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Georgia fifth grader publishes book on processing mental health

Ta'Kari Tatum is a Varner Elementary School student with a remarkable message.

POWDER SPRINGS, Ga. — Impact isn’t about age. Ta'Kari Tatum is proof.

He’s a fifth grader at Varner Elementary School in Cobb County. At 11 years old, he’s also a newly published author.

“His class is so incredibly proud,” said teacher Laurie Mendenhall.

Ta'Kari's latest project will soon be part of the school library. 

His "snap it" bracelets are already part of the school culture. They are rubber band bracelets people wear. When they feel stress or anxiety, they take a deep breath and snap the rubber band bracelet. It’s a reminder to slow down and talk about what they are feeling. Ta'Kari has shared more than 20,000 snap it bracelets to people all over the country.

He also had a dream to share a deeper message about mental health and be part of the solution. It’s why he wrote a children’s book called “Snap It.”

“Seeing it all come together was a breathtaking and surreal experience," Ta'Kari  said.

If you would like to order Ta'Kari's book, visit this link

He says a difficult few years served as the inspiration for the project. 

“It was really just thinking about all the things that happened in my life and my mental health journey and putting those things on paper," he said.

Ta'Kari's best friend, his grandfather, died in the pandemic. Ta'Kari saw so many of his friends struggling too.

“My book is an extension of telling people that mental health matters and it is a serious thing that almost everyone goes through," he said.

His grandmother, Gwen Tatum, has supported his dream. 

“I’m in awe," she said. "I can’t even put it in words how proud I am of him.”

She says Ta'Kari wrote this book in one week over his Fall Break. 

“It was like God was giving him the words and he was just writing them down," she said.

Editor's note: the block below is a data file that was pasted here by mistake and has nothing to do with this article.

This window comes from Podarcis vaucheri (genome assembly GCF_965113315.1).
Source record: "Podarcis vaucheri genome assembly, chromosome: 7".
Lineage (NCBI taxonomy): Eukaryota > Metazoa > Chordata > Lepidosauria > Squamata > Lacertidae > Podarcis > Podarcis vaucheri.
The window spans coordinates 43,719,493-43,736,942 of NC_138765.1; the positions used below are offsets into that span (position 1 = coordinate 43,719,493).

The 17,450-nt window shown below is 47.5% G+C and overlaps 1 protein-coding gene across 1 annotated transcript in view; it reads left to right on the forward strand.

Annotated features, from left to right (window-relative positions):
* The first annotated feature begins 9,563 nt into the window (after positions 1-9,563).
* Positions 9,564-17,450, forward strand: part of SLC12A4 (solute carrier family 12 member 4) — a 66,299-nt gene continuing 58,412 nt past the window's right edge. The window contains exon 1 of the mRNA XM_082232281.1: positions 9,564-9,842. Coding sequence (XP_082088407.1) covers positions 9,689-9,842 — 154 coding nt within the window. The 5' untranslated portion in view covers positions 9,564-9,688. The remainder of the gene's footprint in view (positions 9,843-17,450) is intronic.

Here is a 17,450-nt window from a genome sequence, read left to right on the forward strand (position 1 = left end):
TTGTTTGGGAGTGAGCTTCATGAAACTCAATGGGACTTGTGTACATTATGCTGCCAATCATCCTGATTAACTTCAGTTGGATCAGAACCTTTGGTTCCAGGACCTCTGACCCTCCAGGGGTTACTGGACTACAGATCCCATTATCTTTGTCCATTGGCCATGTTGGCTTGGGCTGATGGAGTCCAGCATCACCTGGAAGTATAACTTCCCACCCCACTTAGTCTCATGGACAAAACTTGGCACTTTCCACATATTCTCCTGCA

“He is my inspiration, he fills my heart," his teacher Mrs. Mendenhall said. “It’s been incredible to see how he’s taken the hardest time in his life and made something good and impactful out of it.”

In the book, Ta'Kari writes about a time someone called him a “baby” when he was sad and struggling with his grandpa’s death. Ta'Kari lashed out at the time. 

He wasn’t sure what to do with the emotions building inside. Mrs. Mendenhall reached out to his grandma hoping they could find a way to support Ta'Kari. That started an important conversation and his snap it bracelet project. It’s helped Ta'Kari work through his grief and helped many others deal with theirs.

Now-retired Varner Elementary School art teacher Robin Glover illustrated his book. 

“Being asked to be part of the journey was such an amazing opportunity," she said.

Principal Althea Singletary sees the reach of Ta'Kari's impact. 

“For students to see you have a great idea and you see it through and so many wonderful things can happen," she said.

Ta'Kari has a hope for everyone who reads his book: “I hope kids feel they are not alone and it’s okay not to be okay.” 

"I want them to know they may not feel okay now, but it will be okay someday," he added. 

Ta'Kari knows talking about it is the most important first step.

A message that’s made a difference for his dad, too. 

“As men, so often we’re told to just get over things," Ta'Kari's father said. “Everyone is going through something and we need to be able to talk openly about it.” 

He says Ta'Kari's project has helped him profoundly, too.

“He doesn’t know how big of an impact it’s made me and the family." he said.

An impact that will continue to grow.


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